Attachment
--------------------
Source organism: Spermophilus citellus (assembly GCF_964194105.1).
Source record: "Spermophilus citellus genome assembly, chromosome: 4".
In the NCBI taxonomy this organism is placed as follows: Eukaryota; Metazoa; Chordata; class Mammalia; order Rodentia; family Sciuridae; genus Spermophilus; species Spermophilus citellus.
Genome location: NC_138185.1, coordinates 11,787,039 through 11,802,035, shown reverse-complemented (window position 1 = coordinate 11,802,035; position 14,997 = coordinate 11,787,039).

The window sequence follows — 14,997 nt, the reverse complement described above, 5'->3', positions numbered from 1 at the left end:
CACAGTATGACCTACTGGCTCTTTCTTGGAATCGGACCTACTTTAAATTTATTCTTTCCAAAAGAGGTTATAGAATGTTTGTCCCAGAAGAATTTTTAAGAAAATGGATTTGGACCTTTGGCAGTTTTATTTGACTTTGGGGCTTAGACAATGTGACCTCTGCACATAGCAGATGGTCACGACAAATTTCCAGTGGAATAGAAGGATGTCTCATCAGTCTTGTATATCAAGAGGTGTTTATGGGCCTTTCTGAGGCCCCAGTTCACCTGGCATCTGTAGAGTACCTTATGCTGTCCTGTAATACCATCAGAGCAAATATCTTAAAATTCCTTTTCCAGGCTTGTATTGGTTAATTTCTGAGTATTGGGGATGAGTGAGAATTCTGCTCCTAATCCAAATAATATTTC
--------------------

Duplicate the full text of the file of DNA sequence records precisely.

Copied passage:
Source organism: Spermophilus citellus (assembly GCF_964194105.1).
Source record: "Spermophilus citellus genome assembly, chromosome: 4".
In the NCBI taxonomy this organism is placed as follows: Eukaryota; Metazoa; Chordata; class Mammalia; order Rodentia; family Sciuridae; genus Spermophilus; species Spermophilus citellus.
Genome location: NC_138185.1, coordinates 11,787,039 through 11,802,035, shown reverse-complemented (window position 1 = coordinate 11,802,035; position 14,997 = coordinate 11,787,039).

The window sequence follows — 14,997 nt, the reverse complement described above, 5'->3', positions numbered from 1 at the left end:
CACAGTATGACCTACTGGCTCTTTCTTGGAATCGGACCTACTTTAAATTTATTCTTTCCAAAAGAGGTTATAGAATGTTTGTCCCAGAAGAATTTTTAAGAAAATGGATTTGGACCTTTGGCAGTTTTATTTGACTTTGGGGCTTAGACAATGTGACCTCTGCACATAGCAGATGGTCACGACAAATTTCCAGTGGAATAGAAGGATGTCTCATCAGTCTTGTATATCAAGAGGTGTTTATGGGCCTTTCTGAGGCCCCAGTTCACCTGGCATCTGTAGAGTACCTTATGCTGTCCTGTAATACCATCAGAGCAAATATCTTAAAATTCCTTTTCCAGGCTTGTATTGGTTAATTTCTGAGTATTGGGGATGAGTGAGAATTCTGCTCCTAATCCAAATAATATTTC